The U.S. Department of Health and Human Services (HHS) has posted draft health insurance regulations that would let an exchange work with agents and brokers, provide producer listings on its website, and include producers in Navigator programs.

HHS officials have given states a chance to open their health insurance exchange programs to producers in a proposed rule implementing exchange establishment and qualified health plan provisions of the Patient Protection and Affordable Care Act of 2010 (PPACA).

Health insurance producers have been saying they were afraid that HHS and state officials PPACA toolkitwould try to shut them out of participating in the new, exchange-based health insurance distribution system by, for example, preventing them from acting as “Navigators,” or guides to the new system.

But HHS says a state can decide for itself what role it wants producers to play.

Section 1312(e) of PPACA “gives states the option to permit agents or brokers to assist individuals enrolling in [qualified health plans (QHPs)]through the exchange,” officials say in a preamble to the proposed rule. “This includes allowing agents and brokers to enroll qualified individuals, qualified employers, or qualified employees in QHPs and to assist individuals with applications for advance payments of the premium tax credit and cost-sharing reductions.”

HHS also has released another proposed rule dealing with exchange risk adjustment provisions.

Health Insurance Exchanges

If PPACA takes effect as written and works as supporters hope, it will create a system of state-supervised health insurance distribution exchanges that will help individuals and small groups buy health coverage using a new system of subsidies starting in 2014.

The Internal Revenue Service will provide the subsidies through a new system of tax credits.

PPACA also is supposed to create a new system of Navigators, who are supposed to be independent from health insurers, to help individuals buy coverage.

States will provide exchange services for small employers through the Small Business Health Options Program (SHOP).

A state can let several exchanges operate within its borders, set up one exchange, join a multi-state exchange consortium, or let the federal government provide exchange services for its residents.

The District of Columbia, 49 states and 4 territories have accepted preliminary exchange planning grants, and more than half of the jurisdictions have taken additional steps toward setting up exchange programs, HHS officials say. Only Alaska has taken no steps at all toward looking at the possibility of participating in the exchange program.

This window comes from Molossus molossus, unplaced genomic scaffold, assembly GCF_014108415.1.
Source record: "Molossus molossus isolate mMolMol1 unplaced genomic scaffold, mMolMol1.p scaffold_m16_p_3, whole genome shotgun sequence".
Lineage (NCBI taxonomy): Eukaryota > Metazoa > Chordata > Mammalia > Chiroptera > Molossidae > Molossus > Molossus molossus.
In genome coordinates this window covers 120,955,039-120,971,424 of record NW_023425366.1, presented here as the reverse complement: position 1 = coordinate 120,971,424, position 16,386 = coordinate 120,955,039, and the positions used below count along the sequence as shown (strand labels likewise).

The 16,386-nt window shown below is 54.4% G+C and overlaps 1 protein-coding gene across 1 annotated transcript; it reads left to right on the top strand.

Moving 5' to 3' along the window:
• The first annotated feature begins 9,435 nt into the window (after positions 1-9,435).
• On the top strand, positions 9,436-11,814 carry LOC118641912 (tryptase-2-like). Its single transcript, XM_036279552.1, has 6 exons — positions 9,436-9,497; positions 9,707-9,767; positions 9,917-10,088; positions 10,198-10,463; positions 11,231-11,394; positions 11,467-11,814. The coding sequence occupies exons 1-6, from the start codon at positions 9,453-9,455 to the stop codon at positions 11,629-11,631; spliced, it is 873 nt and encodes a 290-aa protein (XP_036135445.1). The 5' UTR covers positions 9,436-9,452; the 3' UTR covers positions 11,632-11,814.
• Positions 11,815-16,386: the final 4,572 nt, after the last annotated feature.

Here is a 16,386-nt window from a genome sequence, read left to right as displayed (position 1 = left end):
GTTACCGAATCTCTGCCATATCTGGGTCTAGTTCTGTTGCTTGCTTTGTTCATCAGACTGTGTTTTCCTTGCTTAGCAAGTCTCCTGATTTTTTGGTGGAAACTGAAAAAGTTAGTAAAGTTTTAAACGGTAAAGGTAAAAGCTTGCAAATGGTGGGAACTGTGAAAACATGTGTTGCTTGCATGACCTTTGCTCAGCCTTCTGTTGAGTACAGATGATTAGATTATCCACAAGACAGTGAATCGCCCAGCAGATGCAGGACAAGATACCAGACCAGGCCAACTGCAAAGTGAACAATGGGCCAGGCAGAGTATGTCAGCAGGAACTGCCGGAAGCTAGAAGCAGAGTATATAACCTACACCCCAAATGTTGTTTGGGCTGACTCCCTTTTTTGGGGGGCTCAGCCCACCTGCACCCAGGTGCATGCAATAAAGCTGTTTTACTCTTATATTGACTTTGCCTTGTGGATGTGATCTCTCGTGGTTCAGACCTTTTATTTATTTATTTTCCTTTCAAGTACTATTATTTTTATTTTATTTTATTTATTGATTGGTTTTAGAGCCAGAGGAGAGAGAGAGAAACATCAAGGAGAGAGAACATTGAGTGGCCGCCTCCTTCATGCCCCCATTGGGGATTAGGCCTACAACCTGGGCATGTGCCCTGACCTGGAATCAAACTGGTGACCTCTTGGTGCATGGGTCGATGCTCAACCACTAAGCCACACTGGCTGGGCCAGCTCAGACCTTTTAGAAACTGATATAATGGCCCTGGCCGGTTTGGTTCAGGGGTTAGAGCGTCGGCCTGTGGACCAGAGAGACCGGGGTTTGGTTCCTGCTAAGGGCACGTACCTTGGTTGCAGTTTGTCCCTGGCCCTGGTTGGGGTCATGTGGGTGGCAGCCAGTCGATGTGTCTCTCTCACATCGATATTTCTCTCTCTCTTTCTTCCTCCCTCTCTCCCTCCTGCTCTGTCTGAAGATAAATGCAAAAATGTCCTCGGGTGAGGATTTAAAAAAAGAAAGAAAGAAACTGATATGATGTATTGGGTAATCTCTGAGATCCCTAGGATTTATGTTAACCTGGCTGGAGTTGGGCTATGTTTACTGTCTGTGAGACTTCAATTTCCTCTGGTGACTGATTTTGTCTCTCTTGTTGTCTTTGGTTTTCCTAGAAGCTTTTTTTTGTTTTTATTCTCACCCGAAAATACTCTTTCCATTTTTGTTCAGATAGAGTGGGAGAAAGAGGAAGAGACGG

The Proposed Rules

HHS wants to give states a great deal of flexibility in exchange design and administration, officials say.

Under the terms of the proposed exchange establishment rule, a state could choose whether to put an existing state agency, a new independent agency or a nonprofit organization in charge of any exchange,

or exchanges, it starts.

A state also could choose whether to open an exchange to any QHP, open exchanges only to winners of competitive bidding processes, or adopt a hybrid approach.

An insurance agent or broker that wanted to participate in a Navigator program could not receive compensation from a QHP for enrolling individuals or qualified employees in QHPs — but, in theory, the producers could receive compensation from the insurer selling the QHP for enrolling individuals or employees in non-QHP coverage.

“We seek comment on this issue and whether there are ways to manage any potential conflict of interest that might arise,” HHS officials say.

An exchange also could hire a Web-based enrollment firm or other enrollment entity to help with exchange plan enrollment, as long as it abided by proposed requirements for eligible contracting entities, officials say.

The majority of the members of an exchange board could not be agents, brokers, health insurer executives and others with an interest in selling health insurance, but a state could let producers and insurer representatives serve on exchange boards.

The second proposed rule, the risk adjustment rule, is supposed to create mechanisms that would protect exchanges and their plans against the risk that exchange-distributed plans might attract unusually sickly insureds.

PPACA is supposed to require all carriers to sell major medical coverage through a guaranteed-issue, mostly community-rated basis starting in 2014, but some have suggested that carriers could use other mechanisms, such as provider network design, to attract healthier insureds and repel sicker insureds.

The proposed risk adjustment rule would let states use temporary reinsurance and risk corridor programs, and a permanent risk adjustment program, to protect their exchanges, and the proposed rule would give states flexibility in designing and administering the programs, HHS officials say.

A state could create a reinsurance program even if it does not establish an exchange, and it could get permission from HHS to use a homegrown risk adjustment program, officials say.

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